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Light in the Darkness by Loretta and Charlie Hughes and Shae Crane

Friday, December 7 
John 1:1-18 

“The light shines in the darkness, and the darkness has never put it out.” (John 1:5)

In the first paragraphs of his Gospel, John says the WORD is the LIGHT and the LIGHT is Jesus. Later Jesus tells us the WORD is LOVE. We focus today on the verse, "The light shines in the darkness, and the darkness has never put it out." God's light extinguishes any darkness we encounter. 

In our family's life, as in other families’ lives, we have experienced seasons of light and darkness. Upon the arrival of each of our four children we experienced and shared the LIGHT of God's love. The addition of grandchildren and great-grands again ushers in the LIGHT. Opportunities for service both at home and abroad remind us we bring God's LIGHT to others. While teaching 20+ years in the pre­school Sunday School, precious children have been God's LIGHT in our lives. 

During the dark days of extended illness, the LIGHT came through the darkness in the form of words, "You are loved" and many acts of simple kindness. As I read scripture and listened to sacred music, God's LIGHT began to permeate my thoughts and fill my spirit with LIGHT. 

Our granddaughter Shae shares a significant event where she sought God's LIGHT. Her story follows.

This verse really hit home for me. One of the hardest moments in my life was filled with unbelievable darkness. This moment happened when I was eight years old. My mother was in the ICU at Kansas City Research Hospital holding onto her life. My sister and I were too young to go into the ICU, so the nurses let us stand outside the door with our grandfather. As I stood by my grandfather's side, I was frozen with fear by the way my mother looked. She had a breathing tube down her throat and looked so lifeless laying there. I couldn't bear the sight of my mother looking like that, so I turned around. While my grandfather still had his arm around me I prayed to God. I said, "Dear God I know this decision is yours to make and I can't change that. But I beg for you not to take my mother right now. I still need her here with me, but if it is her time to go, then I will have to accept that." God gave me five more amazing years with my mother before it was time for her to go home. One of the most amazing things for me was in this hard time, darkness was not able to conquer. This prayer was the LIGHT in my overwhelming darkness.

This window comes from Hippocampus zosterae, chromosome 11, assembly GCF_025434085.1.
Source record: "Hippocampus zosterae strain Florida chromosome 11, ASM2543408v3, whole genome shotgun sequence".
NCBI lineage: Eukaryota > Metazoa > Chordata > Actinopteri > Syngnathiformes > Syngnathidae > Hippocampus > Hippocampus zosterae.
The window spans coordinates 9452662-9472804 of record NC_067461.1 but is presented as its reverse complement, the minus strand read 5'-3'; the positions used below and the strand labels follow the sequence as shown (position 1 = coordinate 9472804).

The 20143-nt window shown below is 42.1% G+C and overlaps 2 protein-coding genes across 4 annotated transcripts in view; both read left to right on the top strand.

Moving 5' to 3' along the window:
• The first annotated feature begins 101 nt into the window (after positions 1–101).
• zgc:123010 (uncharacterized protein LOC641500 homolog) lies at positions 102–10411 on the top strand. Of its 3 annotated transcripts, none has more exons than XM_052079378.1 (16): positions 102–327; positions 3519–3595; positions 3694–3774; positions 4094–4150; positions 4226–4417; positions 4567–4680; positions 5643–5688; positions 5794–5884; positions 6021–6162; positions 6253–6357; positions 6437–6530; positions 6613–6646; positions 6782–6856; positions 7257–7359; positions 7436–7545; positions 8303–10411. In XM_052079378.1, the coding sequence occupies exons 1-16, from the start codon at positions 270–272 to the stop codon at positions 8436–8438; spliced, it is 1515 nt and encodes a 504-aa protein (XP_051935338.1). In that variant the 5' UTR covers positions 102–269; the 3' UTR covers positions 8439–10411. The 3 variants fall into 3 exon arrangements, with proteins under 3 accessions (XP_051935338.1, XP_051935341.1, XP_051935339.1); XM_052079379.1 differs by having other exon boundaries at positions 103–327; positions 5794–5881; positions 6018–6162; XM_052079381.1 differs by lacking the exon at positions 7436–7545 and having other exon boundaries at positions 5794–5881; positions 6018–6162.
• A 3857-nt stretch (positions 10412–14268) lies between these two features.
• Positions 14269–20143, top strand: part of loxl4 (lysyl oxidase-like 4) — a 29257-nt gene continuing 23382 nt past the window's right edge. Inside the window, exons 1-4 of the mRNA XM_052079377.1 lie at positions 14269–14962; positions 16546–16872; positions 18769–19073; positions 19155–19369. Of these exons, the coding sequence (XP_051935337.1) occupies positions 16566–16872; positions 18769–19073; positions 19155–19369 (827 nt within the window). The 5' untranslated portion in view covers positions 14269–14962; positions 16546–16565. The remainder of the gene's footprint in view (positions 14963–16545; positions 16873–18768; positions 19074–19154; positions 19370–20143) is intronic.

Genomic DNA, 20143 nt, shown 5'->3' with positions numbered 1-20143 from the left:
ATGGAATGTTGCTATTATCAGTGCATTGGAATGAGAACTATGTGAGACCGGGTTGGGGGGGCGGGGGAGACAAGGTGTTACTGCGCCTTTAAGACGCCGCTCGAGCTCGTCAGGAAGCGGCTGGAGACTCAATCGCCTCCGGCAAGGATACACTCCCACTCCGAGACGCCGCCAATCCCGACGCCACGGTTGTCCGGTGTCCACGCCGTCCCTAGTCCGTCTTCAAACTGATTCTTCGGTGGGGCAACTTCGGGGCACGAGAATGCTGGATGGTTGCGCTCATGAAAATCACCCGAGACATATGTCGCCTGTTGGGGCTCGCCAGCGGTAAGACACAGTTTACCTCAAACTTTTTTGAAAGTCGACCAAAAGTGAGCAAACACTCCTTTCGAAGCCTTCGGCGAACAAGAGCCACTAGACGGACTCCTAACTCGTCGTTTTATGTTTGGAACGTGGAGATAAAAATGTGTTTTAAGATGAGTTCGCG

This Advent Season we are challenged to prepare our hearts to be the LIGHT of God's love. "This little light of mine, I'm gonna let it shine!" 

Loretta and Charlie Hughes, Shae Crane

at Friday, December 7, 2018

"The Waiting is the Hardest Part" by Andrew Nash

Thursday, December 6 
Luke 21:25-36

“Be careful or your hearts will be weighed down….” (Luke 21:34)

The first Gospel passage of the Advent calendar is probably not a passage most people expect. There are signs of the apocalypse, warnings against drunkenness and a fig tree parable. Real Christmas spirit stuff here, right? 

The lesson here is about faithful waiting. It’s a passage that can be summed up with a Tom Petty lyric: “The waiting is the hardest part.” This passage is somewhat meant as an antidote to anxiety. Jesus is teaching us how to wait for the right way, no matter what we are waiting for: 

  1.  Don’t be distracted. The dangers mentioned here are carousing, drunkenness and life’s anxieties. But Jesus could have mentioned smartphones, bowl games, travel, and family budgets. Don’t get caught up with the unimportant and make time for what’s important. 
  2. Be confident that it’s worth the wait. “Your redemption is drawing near.” Think about the restaurants you’re willing to wait for because of the quality of their food. We’re not willing to be as patient for fast food. Why? Because we’re confident that what we’re waiting for is worth the patience.
  3. You’ll know. When I was single, I had anxiety about my future spouse. Would I know she was the one? How would I know? And yet, I knew Alyson was the one within a week or so. The first paragraphs of this passage answer the question “How will we know when it’s happening?” with “You’ll know.” God will be with us while we wait and make our path obvious.
  4. Stay vigilant. Faithful waiting is not passive. It’s a call for engaged, active patience. “Stand up!” “Be ready!” Like a baseball player waiting on the next pitch, we’ve got to be prepared so that we don’t let moments pass us by.

Andrew Nash

at Thursday, December 6, 2018

Sisters by Lydia Bunch

Wednesday, December 5
1 Thessalonians 3:9-13

"And may the Lord make you increase and abound in love for one another and for all just as we abound in love for you." (1 Thessalonians 3:11)

Before my sister was born, my parents taught me to say "my sister is my best friend.” It was a mantra we repeated (or was more often quoted at us when we argued), but a reminder nonetheless that we had a friend in each other before we had anyone else. Now as a parent, and after helping Gideon prepare for the birth of his brother, I understand that my parents hoped that Abigail and I would have the same love for each other that they had for us.

Expecting a baby is exciting, but it is also stressful and filled with unknowns, especially for the new siblings. In the same way that Paul seeks to encourage and guide the church in Thessalonica, or parents prepare a child for a new sibling, so we also must prepare ourselves during Advent for Jesus' birth.

Jesus' arrival, and eventually his ministry were huge disruptions to religious and social systems. Perhaps during this season you can embrace that disruption and explore what it would mean for you to "increase and abound in love for one another and for all" in the same radical ways that Jesus showed love.

Lydia Bunch

at Wednesday, December 5, 2018